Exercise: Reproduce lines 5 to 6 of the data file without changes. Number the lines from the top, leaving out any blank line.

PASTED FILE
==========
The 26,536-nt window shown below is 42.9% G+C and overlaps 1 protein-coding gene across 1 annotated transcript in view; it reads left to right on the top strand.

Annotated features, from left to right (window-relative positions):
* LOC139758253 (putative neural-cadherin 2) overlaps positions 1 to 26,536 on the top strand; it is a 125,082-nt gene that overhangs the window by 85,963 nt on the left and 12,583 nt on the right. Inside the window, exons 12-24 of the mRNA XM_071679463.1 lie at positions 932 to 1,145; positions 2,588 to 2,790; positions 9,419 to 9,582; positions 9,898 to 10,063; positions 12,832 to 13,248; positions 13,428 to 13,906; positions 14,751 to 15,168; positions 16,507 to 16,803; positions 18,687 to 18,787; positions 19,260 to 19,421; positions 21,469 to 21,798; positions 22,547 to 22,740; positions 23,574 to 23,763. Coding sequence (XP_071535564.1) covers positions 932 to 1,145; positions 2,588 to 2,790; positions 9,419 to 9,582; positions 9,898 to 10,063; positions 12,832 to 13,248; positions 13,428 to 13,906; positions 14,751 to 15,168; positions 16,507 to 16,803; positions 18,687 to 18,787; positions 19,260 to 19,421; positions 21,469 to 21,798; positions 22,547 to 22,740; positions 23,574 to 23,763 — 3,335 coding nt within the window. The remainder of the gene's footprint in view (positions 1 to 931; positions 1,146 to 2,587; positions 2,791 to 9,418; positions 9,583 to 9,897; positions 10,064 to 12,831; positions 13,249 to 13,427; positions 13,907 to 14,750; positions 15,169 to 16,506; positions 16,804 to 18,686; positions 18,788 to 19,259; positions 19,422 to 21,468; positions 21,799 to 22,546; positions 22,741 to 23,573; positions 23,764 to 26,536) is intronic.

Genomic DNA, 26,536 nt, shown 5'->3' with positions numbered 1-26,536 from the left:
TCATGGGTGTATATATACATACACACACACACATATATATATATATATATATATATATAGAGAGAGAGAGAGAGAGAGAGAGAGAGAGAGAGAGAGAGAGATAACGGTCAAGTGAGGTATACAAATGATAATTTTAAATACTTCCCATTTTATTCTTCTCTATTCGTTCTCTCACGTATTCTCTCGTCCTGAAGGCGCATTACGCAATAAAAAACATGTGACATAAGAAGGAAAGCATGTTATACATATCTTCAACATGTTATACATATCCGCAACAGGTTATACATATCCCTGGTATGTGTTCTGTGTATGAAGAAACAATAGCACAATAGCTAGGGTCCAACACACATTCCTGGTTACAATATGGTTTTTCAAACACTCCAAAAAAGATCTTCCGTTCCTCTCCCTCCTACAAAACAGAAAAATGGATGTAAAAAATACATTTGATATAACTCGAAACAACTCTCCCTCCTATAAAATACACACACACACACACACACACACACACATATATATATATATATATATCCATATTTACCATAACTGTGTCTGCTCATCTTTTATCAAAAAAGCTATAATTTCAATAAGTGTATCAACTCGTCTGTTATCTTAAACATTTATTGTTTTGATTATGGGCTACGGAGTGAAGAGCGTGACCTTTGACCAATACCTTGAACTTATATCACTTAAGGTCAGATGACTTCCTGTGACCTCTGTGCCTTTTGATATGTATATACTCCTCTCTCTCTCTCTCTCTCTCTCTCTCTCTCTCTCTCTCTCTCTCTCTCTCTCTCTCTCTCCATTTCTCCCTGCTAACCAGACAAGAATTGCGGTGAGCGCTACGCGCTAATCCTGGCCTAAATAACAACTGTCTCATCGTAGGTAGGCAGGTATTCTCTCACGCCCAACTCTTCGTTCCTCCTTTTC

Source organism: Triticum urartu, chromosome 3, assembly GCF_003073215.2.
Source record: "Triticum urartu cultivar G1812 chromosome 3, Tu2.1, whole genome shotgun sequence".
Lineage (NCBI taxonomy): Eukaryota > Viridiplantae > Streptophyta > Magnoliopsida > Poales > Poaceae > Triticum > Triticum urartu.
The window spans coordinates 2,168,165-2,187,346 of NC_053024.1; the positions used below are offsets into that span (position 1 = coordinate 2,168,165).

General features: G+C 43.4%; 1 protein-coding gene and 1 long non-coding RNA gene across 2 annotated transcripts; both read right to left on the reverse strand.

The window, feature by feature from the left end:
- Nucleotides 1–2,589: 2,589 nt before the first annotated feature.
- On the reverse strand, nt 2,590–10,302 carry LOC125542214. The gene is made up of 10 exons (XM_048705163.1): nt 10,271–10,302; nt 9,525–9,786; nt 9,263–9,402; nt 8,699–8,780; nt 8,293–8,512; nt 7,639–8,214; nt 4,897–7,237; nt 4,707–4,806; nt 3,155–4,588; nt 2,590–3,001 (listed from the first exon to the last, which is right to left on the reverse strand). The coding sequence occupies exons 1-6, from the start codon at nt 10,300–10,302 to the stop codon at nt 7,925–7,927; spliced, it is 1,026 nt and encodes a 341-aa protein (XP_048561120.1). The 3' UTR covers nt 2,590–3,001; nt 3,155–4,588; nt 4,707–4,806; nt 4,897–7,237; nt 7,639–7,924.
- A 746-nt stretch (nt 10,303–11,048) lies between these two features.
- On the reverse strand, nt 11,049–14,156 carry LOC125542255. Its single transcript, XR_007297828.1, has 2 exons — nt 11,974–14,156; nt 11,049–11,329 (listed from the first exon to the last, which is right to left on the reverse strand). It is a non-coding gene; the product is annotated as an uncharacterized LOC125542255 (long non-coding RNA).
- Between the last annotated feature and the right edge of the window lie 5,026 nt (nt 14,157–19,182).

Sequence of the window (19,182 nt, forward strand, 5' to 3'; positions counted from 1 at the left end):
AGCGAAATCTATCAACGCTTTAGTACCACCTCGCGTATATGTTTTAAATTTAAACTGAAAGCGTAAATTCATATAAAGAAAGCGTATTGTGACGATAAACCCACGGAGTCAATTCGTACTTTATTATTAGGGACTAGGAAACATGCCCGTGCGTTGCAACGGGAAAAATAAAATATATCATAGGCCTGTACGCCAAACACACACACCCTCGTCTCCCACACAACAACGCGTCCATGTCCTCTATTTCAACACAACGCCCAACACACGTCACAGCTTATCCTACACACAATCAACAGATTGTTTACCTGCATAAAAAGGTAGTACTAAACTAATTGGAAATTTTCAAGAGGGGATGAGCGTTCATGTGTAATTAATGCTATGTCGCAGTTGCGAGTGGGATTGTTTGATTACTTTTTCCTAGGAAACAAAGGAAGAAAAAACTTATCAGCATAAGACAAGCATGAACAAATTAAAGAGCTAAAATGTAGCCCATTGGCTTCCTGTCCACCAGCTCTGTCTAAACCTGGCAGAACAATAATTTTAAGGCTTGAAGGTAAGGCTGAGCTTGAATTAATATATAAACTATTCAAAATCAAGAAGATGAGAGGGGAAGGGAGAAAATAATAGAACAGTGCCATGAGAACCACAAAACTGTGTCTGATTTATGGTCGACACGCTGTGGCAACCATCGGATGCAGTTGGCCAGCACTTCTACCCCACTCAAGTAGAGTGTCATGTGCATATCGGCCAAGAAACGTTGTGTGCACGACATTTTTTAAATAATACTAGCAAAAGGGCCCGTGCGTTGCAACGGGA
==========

TCATGGGTGTATATATACATACACACACACACATATATATATATATATATATATATATAGAGAGAGAGAGAGAGAGAGAGAGAGAGAGAGAGAGAGAGAGATAACGGTCAAGTGAGGTATACAAATGATAATTTTAAATACTTCCCATTTTATTCTTCTCTATTCGTTCTCTCACGTATTCTCTCGTCCTGAAGGCGCATTACGCAATAAAAAACATGTGACATAAGAAGGAAAGCATGTTATACATATCTTCAACATGTTATACATATCCGCAACAGGTTATACATATCCCTGGTATGTGTTCTGTGTATGAAGAAACAATAGCACAATAGCTAGGGTCCAACACACATTCCTGGTTACAATATGGTTTTTCAAACACTCCAAAAAAGATCTTCCGTTCCTCTCCCTCCTACAAAACAGAAAAATGGATGTAAAAAATACATTTGATATAACTCGAAACAACTCTCCCTCCTATAAAATACACACACACACACACACACACACACACATATATATATATATATATATCCATATTTACCATAACTGTGTCTGCTCATCTTTTATCAAAAAAGCTATAATTTCAATAAGTGTATCAACTCGTCTGTTATCTTAAACATTTATTGTTTTGATTATGGGCTACGGAGTGAAGAGCGTGACCTTTGACCAATACCTTGAACTTATATCACTTAAGGTCAGATGACTTCCTGTGACCTCTGTGCCTTTTGATATGTATATACTCCTCTCTCTCTCTCTCTCTCTCTCTCTCTCTCTCTCTCTCTCTCTCTCTCTCTCTCTCTCTCCATTTCTCCCTGCTAACCAGACAAGAATTGCGGTGAGCGCTACGCGCTAATCCTGGCCTAAATAACAACTGTCTCATCGTAGGTAGGCAGGTATTCTCTCACGCCCAACTCTTCGTTCCTCCTTTTC

Source organism: Triticum urartu, chromosome 3, assembly GCF_003073215.2.